Saturday, March 29, 2008

Fuel, Food, and Debt

From the Organic Consumers' Association:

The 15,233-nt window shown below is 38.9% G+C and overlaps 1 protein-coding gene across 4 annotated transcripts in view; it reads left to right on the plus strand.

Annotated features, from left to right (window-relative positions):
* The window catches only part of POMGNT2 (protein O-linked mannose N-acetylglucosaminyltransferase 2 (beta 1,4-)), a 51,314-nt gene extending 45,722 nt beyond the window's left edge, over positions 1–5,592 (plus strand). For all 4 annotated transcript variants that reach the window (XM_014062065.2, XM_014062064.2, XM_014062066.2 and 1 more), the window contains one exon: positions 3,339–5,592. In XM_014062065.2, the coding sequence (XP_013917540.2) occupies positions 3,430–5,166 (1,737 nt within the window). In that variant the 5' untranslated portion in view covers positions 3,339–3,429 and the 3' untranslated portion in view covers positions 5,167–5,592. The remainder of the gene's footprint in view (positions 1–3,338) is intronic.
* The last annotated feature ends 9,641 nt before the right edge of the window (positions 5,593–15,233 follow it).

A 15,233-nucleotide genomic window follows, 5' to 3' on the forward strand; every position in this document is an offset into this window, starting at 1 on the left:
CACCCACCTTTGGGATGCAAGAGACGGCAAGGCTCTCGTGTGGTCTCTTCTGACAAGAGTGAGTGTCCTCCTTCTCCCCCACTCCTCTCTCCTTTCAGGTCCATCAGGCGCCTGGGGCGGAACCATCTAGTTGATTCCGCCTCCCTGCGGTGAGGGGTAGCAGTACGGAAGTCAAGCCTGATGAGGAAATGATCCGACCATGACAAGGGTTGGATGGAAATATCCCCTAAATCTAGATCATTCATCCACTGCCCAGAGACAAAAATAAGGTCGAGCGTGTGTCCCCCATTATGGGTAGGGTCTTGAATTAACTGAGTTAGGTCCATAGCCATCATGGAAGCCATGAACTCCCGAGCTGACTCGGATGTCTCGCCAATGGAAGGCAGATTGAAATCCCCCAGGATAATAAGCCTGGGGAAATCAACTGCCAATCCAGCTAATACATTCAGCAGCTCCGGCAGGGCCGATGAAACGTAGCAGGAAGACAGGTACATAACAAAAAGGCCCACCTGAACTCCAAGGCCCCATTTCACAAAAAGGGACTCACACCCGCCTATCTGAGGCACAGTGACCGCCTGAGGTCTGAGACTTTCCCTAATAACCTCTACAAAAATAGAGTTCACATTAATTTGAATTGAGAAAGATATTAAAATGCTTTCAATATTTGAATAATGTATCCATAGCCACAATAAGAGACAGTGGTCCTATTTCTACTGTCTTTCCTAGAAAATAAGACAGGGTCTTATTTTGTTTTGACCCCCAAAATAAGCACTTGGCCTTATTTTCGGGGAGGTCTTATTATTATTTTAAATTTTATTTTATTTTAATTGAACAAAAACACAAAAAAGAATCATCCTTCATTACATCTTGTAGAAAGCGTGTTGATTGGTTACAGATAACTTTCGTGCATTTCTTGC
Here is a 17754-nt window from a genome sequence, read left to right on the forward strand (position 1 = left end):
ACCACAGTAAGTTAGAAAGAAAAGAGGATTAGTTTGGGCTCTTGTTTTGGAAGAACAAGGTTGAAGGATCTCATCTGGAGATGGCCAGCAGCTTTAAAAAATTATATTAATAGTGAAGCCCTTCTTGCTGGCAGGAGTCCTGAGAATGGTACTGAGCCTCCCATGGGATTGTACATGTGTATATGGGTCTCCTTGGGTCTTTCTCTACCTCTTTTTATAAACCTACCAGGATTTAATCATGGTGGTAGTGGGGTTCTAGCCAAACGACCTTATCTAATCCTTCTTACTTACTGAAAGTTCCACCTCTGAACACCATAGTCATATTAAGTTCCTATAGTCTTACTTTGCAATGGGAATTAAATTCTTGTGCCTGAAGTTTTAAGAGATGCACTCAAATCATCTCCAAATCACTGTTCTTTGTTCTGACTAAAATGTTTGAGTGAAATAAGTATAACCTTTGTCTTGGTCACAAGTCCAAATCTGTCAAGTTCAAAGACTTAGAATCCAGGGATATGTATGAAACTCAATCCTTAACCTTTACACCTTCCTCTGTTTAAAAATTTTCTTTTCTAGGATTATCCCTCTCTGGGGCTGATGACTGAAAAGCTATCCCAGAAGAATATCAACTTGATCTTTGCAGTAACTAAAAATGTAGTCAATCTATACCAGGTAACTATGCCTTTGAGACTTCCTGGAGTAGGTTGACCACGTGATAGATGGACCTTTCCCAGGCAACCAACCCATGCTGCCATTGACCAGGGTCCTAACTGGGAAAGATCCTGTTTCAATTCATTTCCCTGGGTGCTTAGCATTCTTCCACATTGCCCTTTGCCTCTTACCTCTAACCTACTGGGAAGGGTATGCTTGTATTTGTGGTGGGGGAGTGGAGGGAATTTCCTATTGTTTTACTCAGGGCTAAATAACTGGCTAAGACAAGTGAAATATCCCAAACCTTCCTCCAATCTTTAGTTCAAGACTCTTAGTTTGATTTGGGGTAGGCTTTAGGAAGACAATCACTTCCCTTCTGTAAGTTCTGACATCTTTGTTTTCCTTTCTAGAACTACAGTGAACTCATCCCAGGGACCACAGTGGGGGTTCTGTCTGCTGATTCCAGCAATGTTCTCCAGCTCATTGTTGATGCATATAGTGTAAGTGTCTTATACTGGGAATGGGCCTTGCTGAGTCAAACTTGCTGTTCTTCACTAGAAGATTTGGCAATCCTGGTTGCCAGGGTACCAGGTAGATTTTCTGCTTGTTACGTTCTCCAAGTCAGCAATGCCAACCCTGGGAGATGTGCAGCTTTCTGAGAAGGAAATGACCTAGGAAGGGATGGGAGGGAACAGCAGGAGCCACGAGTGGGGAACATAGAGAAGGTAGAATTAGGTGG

With trucking diesel fuel prices now over $4 per gallon in many locations, food prices are reaching an all time high, since the average grocery store item has traveled 1500-3500 miles. Over the past year, alone, consumers have been forced to pay significantly more for staples like eggs (25 percent), milk (17 percent), cheese (15 percent), bread (12 percent), and rice (13 percent). This is partially due to increased costs of transportation and partially due to massive amounts of cropland being converted to biofuel production. As a result, consumers are paying more for their food and paying $15 billion in increased taxes per year for biofuel subsidies. Fuel prices have nearly doubled the expenses of commuters over the last year. Recent polls show a strong majority of U.S. citizens are in favor of allocating a larger portion of the federal budget for mass transportation. In contrast, the amount of federal money earmarked for mass transit projects (example: rail and bus) has been reduced by nearly 70% since the Bush Administration took over in 2001. A record number of consumers are using credit cards to pay for increased fuel costs. Although the recession has negatively impacted employment, the New York Times reports one of the few booming occupations in the current job market is as a Debt Collector. Since 2001, the top five oil companies have increased their annual profits by an average of 500%.


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